Reading Comprehension Strategies
Because reading comprehension is a skill that can be learned, there are several teaching strategies that allow for helping individuals master this skill. There is, however, some division between those who seek to focus on the understanding of the text, and those who prefer to begin with phonics, and the decoding of words.
Vocabulary is vital to reading comprehension and a major part of reading comprehension strategies. Knowing words is large part of understanding what one is reading, and students with a larger vocabulary will have an easier time comprehending. Isabel Beck, Margaret McKeown and Linda Kucan developed the three-tier theory of vocabulary. Tier one consists of very basic words, such as fish or shoe. The second tier are general academic words, such as frequent. Tier three involves content-specific words such as photosynthesis. Beck and her coworkers stress the teaching of Tier Two words in order to increase a student’s general vocabulary, leaving Tier Three words for specific content instruction.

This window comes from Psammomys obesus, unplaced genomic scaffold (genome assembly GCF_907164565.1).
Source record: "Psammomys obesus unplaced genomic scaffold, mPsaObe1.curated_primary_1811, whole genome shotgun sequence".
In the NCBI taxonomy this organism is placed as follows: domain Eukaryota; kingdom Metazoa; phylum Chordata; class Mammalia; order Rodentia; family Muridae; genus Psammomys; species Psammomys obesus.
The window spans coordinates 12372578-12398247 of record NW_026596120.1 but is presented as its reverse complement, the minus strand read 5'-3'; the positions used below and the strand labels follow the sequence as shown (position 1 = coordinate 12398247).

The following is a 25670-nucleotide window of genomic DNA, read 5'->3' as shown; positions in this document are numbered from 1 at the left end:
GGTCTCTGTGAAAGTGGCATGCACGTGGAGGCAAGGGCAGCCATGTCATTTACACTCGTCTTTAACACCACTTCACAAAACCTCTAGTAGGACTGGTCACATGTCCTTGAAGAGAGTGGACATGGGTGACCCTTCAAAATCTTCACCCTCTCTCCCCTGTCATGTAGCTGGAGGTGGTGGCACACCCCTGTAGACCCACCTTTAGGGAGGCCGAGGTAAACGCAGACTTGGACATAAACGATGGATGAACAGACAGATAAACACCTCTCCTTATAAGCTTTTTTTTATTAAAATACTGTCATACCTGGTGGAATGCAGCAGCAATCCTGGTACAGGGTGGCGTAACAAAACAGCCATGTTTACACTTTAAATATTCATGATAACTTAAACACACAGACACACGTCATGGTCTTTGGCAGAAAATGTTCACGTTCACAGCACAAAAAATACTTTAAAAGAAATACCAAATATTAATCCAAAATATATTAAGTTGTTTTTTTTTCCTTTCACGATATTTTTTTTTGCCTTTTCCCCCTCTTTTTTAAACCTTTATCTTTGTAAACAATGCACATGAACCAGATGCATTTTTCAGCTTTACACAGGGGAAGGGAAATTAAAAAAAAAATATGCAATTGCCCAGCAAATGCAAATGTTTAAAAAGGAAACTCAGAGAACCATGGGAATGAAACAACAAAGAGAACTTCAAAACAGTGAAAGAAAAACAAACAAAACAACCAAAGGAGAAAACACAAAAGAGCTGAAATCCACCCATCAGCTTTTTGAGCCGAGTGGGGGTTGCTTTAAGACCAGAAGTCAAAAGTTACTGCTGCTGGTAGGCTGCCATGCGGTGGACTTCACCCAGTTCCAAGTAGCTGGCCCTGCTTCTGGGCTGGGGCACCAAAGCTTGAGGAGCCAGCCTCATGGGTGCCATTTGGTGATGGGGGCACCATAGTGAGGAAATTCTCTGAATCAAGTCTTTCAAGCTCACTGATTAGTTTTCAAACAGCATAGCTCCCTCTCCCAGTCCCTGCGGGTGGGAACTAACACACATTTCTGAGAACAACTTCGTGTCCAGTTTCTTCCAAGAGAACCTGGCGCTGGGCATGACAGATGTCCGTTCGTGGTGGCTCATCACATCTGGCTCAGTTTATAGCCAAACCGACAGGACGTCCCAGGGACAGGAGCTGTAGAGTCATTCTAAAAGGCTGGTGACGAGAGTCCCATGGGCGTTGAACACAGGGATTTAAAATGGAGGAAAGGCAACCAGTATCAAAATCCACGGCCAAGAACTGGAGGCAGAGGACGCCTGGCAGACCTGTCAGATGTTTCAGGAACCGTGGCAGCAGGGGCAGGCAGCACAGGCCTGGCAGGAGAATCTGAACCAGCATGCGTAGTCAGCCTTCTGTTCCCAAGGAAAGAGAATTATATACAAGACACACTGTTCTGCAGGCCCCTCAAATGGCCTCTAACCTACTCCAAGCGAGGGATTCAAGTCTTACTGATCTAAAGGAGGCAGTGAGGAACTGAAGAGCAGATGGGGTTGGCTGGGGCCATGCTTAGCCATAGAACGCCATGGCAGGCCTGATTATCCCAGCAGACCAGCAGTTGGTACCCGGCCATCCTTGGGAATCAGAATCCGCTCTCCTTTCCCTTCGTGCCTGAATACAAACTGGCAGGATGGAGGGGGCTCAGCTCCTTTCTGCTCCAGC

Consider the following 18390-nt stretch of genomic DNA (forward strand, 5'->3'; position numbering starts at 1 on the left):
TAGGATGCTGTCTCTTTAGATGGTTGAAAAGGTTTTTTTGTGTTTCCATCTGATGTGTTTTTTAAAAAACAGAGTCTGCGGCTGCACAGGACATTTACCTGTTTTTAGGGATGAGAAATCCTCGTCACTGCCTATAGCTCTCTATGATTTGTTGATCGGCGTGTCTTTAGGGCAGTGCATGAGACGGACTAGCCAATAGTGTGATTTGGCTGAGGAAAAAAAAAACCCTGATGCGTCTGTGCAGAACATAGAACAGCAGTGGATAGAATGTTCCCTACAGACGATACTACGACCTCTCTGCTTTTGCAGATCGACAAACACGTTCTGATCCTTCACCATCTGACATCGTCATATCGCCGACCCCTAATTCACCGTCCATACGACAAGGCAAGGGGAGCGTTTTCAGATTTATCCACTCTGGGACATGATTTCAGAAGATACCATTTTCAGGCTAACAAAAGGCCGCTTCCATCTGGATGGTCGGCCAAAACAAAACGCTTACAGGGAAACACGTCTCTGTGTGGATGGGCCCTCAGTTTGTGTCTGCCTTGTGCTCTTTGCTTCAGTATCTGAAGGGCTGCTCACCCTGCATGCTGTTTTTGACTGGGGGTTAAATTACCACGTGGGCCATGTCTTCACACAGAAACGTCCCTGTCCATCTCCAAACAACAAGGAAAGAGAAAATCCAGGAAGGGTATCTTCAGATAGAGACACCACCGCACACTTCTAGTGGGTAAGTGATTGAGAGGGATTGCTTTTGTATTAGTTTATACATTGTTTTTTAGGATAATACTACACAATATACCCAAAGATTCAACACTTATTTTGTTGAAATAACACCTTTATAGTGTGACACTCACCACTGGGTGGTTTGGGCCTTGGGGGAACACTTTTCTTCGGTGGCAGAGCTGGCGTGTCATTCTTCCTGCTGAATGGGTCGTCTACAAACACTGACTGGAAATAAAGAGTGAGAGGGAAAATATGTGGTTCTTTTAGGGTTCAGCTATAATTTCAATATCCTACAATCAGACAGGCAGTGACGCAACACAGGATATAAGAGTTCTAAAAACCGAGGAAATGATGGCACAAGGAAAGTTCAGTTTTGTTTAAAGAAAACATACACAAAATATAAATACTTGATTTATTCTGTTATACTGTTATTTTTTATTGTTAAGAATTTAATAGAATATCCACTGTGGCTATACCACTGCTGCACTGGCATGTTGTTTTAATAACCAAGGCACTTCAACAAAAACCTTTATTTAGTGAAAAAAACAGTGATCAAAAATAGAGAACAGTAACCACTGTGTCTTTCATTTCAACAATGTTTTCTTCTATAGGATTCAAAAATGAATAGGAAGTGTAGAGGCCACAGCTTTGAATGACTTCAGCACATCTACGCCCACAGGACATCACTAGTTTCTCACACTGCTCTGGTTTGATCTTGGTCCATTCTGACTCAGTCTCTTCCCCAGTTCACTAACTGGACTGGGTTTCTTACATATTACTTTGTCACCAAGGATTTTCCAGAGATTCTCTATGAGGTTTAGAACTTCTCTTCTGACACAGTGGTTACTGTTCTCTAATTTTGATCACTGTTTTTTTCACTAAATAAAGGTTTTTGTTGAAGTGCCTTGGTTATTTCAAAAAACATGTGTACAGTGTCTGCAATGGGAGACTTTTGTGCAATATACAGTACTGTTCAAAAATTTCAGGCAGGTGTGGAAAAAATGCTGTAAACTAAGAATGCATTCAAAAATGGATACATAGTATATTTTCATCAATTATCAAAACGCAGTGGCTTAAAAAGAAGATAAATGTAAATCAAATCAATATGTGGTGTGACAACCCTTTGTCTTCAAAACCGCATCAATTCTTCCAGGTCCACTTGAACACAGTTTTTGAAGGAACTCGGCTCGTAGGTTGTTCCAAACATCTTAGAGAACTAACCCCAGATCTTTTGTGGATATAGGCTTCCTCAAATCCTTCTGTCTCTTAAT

Reciprocal teaching is another strategy for improving reading comprehension. Summarizing after every paragraph has proven to be an effective technique in this strategy for building comprehension. Instructional conversations have also proven effective, creating higher-order thinking through discussion of text and meaning.